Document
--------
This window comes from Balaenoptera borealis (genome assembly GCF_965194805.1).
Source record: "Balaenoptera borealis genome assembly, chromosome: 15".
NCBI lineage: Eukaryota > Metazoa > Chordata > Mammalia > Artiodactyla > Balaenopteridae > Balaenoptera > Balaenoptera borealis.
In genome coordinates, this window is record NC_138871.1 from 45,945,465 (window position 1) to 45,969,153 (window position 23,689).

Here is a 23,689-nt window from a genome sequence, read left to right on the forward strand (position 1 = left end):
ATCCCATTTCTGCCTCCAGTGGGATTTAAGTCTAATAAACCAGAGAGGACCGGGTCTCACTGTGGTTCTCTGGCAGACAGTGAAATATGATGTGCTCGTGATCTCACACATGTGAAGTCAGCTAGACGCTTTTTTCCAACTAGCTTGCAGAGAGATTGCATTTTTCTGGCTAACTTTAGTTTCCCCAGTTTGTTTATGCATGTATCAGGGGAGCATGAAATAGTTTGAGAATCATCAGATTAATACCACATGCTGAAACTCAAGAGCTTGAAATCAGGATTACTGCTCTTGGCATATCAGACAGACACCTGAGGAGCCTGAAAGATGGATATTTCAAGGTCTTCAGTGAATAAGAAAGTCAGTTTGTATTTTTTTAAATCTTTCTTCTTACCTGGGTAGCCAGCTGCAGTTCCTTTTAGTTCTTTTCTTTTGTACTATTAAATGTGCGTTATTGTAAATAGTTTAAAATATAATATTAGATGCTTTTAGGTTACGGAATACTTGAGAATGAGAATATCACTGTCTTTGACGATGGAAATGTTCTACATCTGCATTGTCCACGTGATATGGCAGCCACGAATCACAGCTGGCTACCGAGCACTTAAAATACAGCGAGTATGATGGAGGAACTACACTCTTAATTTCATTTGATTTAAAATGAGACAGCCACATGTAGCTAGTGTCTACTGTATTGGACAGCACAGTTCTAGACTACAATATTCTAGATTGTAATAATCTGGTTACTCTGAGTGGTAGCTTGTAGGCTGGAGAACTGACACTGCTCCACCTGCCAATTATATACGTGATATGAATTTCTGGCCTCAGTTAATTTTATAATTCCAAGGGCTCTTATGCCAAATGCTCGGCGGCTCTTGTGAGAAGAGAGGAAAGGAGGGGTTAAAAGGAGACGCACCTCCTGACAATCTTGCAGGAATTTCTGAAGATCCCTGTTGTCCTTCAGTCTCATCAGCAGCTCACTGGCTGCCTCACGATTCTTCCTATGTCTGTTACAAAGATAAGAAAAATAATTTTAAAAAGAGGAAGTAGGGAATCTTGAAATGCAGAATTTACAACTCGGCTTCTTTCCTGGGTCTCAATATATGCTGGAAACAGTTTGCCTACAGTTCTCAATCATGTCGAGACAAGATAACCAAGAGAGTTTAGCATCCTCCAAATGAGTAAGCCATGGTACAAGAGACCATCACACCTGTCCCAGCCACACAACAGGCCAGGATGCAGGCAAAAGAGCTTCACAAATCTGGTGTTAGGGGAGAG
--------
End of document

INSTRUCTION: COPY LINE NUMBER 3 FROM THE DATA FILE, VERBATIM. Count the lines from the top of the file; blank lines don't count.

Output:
NCBI lineage: Eukaryota > Metazoa > Chordata > Mammalia > Artiodactyla > Balaenopteridae > Balaenoptera > Balaenoptera borealis.